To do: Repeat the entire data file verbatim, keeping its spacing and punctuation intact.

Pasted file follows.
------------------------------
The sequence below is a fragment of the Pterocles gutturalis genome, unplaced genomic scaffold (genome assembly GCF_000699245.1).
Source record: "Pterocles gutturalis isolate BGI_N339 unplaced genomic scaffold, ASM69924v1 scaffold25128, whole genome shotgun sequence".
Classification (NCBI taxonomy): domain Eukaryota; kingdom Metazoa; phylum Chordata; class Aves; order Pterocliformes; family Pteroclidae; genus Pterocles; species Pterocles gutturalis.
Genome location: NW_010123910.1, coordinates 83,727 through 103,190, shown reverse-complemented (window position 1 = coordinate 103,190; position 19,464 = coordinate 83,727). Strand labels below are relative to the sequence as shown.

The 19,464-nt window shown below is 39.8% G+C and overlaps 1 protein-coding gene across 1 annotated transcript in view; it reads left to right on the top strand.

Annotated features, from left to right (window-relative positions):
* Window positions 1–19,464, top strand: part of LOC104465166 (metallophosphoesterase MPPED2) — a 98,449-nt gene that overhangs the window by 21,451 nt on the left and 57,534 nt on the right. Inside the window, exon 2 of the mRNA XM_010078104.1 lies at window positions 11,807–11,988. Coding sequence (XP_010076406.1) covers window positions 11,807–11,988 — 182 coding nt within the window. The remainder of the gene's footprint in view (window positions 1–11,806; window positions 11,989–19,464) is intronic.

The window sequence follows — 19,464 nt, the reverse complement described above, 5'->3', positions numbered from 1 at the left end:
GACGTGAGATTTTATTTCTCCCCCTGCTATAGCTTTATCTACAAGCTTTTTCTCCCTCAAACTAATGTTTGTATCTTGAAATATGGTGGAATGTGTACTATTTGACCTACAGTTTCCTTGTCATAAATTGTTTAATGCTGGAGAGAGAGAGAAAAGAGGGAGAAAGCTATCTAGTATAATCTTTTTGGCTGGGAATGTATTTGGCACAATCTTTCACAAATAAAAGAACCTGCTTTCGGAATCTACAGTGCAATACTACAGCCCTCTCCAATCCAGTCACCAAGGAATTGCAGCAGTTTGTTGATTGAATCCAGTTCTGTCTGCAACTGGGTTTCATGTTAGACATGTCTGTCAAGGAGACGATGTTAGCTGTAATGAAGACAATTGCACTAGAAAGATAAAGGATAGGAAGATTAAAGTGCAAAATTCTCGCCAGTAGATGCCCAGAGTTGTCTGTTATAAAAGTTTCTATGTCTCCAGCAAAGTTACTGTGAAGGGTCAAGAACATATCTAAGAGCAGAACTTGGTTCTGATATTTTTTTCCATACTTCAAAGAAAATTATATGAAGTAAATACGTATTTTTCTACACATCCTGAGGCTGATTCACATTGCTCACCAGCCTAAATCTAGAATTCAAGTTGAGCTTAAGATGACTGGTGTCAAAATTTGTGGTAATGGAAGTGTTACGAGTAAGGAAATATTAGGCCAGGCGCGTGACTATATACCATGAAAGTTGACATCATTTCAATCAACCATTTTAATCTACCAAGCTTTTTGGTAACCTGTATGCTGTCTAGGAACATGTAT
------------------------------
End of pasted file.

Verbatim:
The sequence below is a fragment of the Pterocles gutturalis genome, unplaced genomic scaffold (genome assembly GCF_000699245.1).
Source record: "Pterocles gutturalis isolate BGI_N339 unplaced genomic scaffold, ASM69924v1 scaffold25128, whole genome shotgun sequence".
Classification (NCBI taxonomy): domain Eukaryota; kingdom Metazoa; phylum Chordata; class Aves; order Pterocliformes; family Pteroclidae; genus Pterocles; species Pterocles gutturalis.
Genome location: NW_010123910.1, coordinates 83,727 through 103,190, shown reverse-complemented (window position 1 = coordinate 103,190; position 19,464 = coordinate 83,727). Strand labels below are relative to the sequence as shown.

The 19,464-nt window shown below is 39.8% G+C and overlaps 1 protein-coding gene across 1 annotated transcript in view; it reads left to right on the top strand.

Annotated features, from left to right (window-relative positions):
* Window positions 1–19,464, top strand: part of LOC104465166 (metallophosphoesterase MPPED2) — a 98,449-nt gene that overhangs the window by 21,451 nt on the left and 57,534 nt on the right. Inside the window, exon 2 of the mRNA XM_010078104.1 lies at window positions 11,807–11,988. Coding sequence (XP_010076406.1) covers window positions 11,807–11,988 — 182 coding nt within the window. The remainder of the gene's footprint in view (window positions 1–11,806; window positions 11,989–19,464) is intronic.

The window sequence follows — 19,464 nt, the reverse complement described above, 5'->3', positions numbered from 1 at the left end:
GACGTGAGATTTTATTTCTCCCCCTGCTATAGCTTTATCTACAAGCTTTTTCTCCCTCAAACTAATGTTTGTATCTTGAAATATGGTGGAATGTGTACTATTTGACCTACAGTTTCCTTGTCATAAATTGTTTAATGCTGGAGAGAGAGAGAAAAGAGGGAGAAAGCTATCTAGTATAATCTTTTTGGCTGGGAATGTATTTGGCACAATCTTTCACAAATAAAAGAACCTGCTTTCGGAATCTACAGTGCAATACTACAGCCCTCTCCAATCCAGTCACCAAGGAATTGCAGCAGTTTGTTGATTGAATCCAGTTCTGTCTGCAACTGGGTTTCATGTTAGACATGTCTGTCAAGGAGACGATGTTAGCTGTAATGAAGACAATTGCACTAGAAAGATAAAGGATAGGAAGATTAAAGTGCAAAATTCTCGCCAGTAGATGCCCAGAGTTGTCTGTTATAAAAGTTTCTATGTCTCCAGCAAAGTTACTGTGAAGGGTCAAGAACATATCTAAGAGCAGAACTTGGTTCTGATATTTTTTTCCATACTTCAAAGAAAATTATATGAAGTAAATACGTATTTTTCTACACATCCTGAGGCTGATTCACATTGCTCACCAGCCTAAATCTAGAATTCAAGTTGAGCTTAAGATGACTGGTGTCAAAATTTGTGGTAATGGAAGTGTTACGAGTAAGGAAATATTAGGCCAGGCGCGTGACTATATACCATGAAAGTTGACATCATTTCAATCAACCATTTTAATCTACCAAGCTTTTTGGTAACCTGTATGCTGTCTAGGAACATGTAT